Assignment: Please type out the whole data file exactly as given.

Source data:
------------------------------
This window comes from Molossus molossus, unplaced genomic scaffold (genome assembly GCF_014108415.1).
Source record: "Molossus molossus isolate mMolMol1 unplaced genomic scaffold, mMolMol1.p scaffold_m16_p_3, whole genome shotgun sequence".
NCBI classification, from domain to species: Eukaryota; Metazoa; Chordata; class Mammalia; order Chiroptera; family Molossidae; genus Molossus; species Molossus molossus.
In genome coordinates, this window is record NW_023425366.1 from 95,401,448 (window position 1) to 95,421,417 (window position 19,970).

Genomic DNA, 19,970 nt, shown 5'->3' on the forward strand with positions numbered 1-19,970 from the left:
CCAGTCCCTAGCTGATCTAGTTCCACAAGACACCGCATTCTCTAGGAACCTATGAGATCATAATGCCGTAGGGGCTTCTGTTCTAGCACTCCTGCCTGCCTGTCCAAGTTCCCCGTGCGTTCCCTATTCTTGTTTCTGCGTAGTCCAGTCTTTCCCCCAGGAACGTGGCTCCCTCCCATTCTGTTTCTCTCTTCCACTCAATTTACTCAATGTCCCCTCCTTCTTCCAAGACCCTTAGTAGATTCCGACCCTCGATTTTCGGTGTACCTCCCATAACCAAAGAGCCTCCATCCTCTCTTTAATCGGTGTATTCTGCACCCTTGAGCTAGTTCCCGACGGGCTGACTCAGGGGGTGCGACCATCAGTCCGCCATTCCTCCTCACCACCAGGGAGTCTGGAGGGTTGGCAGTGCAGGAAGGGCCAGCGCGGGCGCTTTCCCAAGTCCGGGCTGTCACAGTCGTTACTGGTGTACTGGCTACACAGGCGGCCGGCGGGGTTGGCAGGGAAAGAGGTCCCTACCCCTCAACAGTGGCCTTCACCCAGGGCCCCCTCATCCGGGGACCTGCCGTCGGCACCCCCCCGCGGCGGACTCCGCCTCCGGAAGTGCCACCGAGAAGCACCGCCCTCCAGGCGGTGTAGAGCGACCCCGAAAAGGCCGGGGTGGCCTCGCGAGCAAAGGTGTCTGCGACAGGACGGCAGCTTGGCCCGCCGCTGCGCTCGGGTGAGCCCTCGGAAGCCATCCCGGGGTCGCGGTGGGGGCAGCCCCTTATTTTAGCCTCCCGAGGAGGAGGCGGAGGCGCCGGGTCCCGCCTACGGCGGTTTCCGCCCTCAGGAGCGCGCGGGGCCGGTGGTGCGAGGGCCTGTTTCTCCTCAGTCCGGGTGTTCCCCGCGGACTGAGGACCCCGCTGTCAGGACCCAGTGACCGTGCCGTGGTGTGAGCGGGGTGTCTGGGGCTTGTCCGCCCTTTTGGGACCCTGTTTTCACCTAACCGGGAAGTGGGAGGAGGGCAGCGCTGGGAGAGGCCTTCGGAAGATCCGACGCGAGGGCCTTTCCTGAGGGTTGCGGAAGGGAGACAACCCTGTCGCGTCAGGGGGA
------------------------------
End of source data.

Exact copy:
This window comes from Molossus molossus, unplaced genomic scaffold (genome assembly GCF_014108415.1).
Source record: "Molossus molossus isolate mMolMol1 unplaced genomic scaffold, mMolMol1.p scaffold_m16_p_3, whole genome shotgun sequence".
NCBI classification, from domain to species: Eukaryota; Metazoa; Chordata; class Mammalia; order Chiroptera; family Molossidae; genus Molossus; species Molossus molossus.
In genome coordinates, this window is record NW_023425366.1 from 95,401,448 (window position 1) to 95,421,417 (window position 19,970).

Genomic DNA, 19,970 nt, shown 5'->3' on the forward strand with positions numbered 1-19,970 from the left:
CCAGTCCCTAGCTGATCTAGTTCCACAAGACACCGCATTCTCTAGGAACCTATGAGATCATAATGCCGTAGGGGCTTCTGTTCTAGCACTCCTGCCTGCCTGTCCAAGTTCCCCGTGCGTTCCCTATTCTTGTTTCTGCGTAGTCCAGTCTTTCCCCCAGGAACGTGGCTCCCTCCCATTCTGTTTCTCTCTTCCACTCAATTTACTCAATGTCCCCTCCTTCTTCCAAGACCCTTAGTAGATTCCGACCCTCGATTTTCGGTGTACCTCCCATAACCAAAGAGCCTCCATCCTCTCTTTAATCGGTGTATTCTGCACCCTTGAGCTAGTTCCCGACGGGCTGACTCAGGGGGTGCGACCATCAGTCCGCCATTCCTCCTCACCACCAGGGAGTCTGGAGGGTTGGCAGTGCAGGAAGGGCCAGCGCGGGCGCTTTCCCAAGTCCGGGCTGTCACAGTCGTTACTGGTGTACTGGCTACACAGGCGGCCGGCGGGGTTGGCAGGGAAAGAGGTCCCTACCCCTCAACAGTGGCCTTCACCCAGGGCCCCCTCATCCGGGGACCTGCCGTCGGCACCCCCCCGCGGCGGACTCCGCCTCCGGAAGTGCCACCGAGAAGCACCGCCCTCCAGGCGGTGTAGAGCGACCCCGAAAAGGCCGGGGTGGCCTCGCGAGCAAAGGTGTCTGCGACAGGACGGCAGCTTGGCCCGCCGCTGCGCTCGGGTGAGCCCTCGGAAGCCATCCCGGGGTCGCGGTGGGGGCAGCCCCTTATTTTAGCCTCCCGAGGAGGAGGCGGAGGCGCCGGGTCCCGCCTACGGCGGTTTCCGCCCTCAGGAGCGCGCGGGGCCGGTGGTGCGAGGGCCTGTTTCTCCTCAGTCCGGGTGTTCCCCGCGGACTGAGGACCCCGCTGTCAGGACCCAGTGACCGTGCCGTGGTGTGAGCGGGGTGTCTGGGGCTTGTCCGCCCTTTTGGGACCCTGTTTTCACCTAACCGGGAAGTGGGAGGAGGGCAGCGCTGGGAGAGGCCTTCGGAAGATCCGACGCGAGGGCCTTTCCTGAGGGTTGCGGAAGGGAGACAACCCTGTCGCGTCAGGGGGA